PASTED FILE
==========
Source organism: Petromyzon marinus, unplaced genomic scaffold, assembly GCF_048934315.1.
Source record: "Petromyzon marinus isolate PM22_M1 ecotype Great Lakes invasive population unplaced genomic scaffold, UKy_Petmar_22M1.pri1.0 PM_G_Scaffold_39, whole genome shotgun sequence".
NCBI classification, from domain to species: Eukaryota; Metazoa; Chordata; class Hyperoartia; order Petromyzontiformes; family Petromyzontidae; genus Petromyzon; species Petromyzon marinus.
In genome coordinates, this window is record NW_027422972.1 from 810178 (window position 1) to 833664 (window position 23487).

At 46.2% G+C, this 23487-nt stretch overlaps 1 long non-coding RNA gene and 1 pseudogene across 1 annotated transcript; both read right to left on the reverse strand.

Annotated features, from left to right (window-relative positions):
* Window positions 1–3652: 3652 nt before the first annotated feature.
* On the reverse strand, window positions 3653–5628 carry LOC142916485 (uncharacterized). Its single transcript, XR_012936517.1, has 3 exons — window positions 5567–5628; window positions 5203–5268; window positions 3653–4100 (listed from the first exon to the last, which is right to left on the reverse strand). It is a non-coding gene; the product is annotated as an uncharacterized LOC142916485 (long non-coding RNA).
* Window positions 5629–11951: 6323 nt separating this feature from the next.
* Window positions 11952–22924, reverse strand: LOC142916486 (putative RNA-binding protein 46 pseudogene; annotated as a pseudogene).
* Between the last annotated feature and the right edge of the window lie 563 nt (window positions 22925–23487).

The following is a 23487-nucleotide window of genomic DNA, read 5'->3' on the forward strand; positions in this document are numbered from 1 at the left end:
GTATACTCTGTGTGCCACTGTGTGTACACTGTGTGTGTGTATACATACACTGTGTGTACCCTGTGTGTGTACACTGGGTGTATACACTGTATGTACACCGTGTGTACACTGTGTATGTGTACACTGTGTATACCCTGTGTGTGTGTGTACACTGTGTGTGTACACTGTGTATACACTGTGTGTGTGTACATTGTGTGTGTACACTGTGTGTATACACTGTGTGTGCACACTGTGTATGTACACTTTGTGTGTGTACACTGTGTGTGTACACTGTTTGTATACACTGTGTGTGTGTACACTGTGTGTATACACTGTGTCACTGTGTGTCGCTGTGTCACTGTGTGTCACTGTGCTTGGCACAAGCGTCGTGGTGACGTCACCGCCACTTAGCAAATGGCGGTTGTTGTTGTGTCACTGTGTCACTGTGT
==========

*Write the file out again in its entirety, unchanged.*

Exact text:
Source organism: Petromyzon marinus, unplaced genomic scaffold, assembly GCF_048934315.1.
Source record: "Petromyzon marinus isolate PM22_M1 ecotype Great Lakes invasive population unplaced genomic scaffold, UKy_Petmar_22M1.pri1.0 PM_G_Scaffold_39, whole genome shotgun sequence".
NCBI classification, from domain to species: Eukaryota; Metazoa; Chordata; class Hyperoartia; order Petromyzontiformes; family Petromyzontidae; genus Petromyzon; species Petromyzon marinus.
In genome coordinates, this window is record NW_027422972.1 from 810178 (window position 1) to 833664 (window position 23487).

At 46.2% G+C, this 23487-nt stretch overlaps 1 long non-coding RNA gene and 1 pseudogene across 1 annotated transcript; both read right to left on the reverse strand.

Annotated features, from left to right (window-relative positions):
* Window positions 1–3652: 3652 nt before the first annotated feature.
* On the reverse strand, window positions 3653–5628 carry LOC142916485 (uncharacterized). Its single transcript, XR_012936517.1, has 3 exons — window positions 5567–5628; window positions 5203–5268; window positions 3653–4100 (listed from the first exon to the last, which is right to left on the reverse strand). It is a non-coding gene; the product is annotated as an uncharacterized LOC142916485 (long non-coding RNA).
* Window positions 5629–11951: 6323 nt separating this feature from the next.
* Window positions 11952–22924, reverse strand: LOC142916486 (putative RNA-binding protein 46 pseudogene; annotated as a pseudogene).
* Between the last annotated feature and the right edge of the window lie 563 nt (window positions 22925–23487).

The following is a 23487-nucleotide window of genomic DNA, read 5'->3' on the forward strand; positions in this document are numbered from 1 at the left end:
GTATACTCTGTGTGCCACTGTGTGTACACTGTGTGTGTGTATACATACACTGTGTGTACCCTGTGTGTGTACACTGGGTGTATACACTGTATGTACACCGTGTGTACACTGTGTATGTGTACACTGTGTATACCCTGTGTGTGTGTGTACACTGTGTGTGTACACTGTGTATACACTGTGTGTGTGTACATTGTGTGTGTACACTGTGTGTATACACTGTGTGTGCACACTGTGTATGTACACTTTGTGTGTGTACACTGTGTGTGTACACTGTTTGTATACACTGTGTGTGTGTACACTGTGTGTATACACTGTGTCACTGTGTGTCGCTGTGTCACTGTGTGTCACTGTGCTTGGCACAAGCGTCGTGGTGACGTCACCGCCACTTAGCAAATGGCGGTTGTTGTTGTGTCACTGTGTCACTGTGT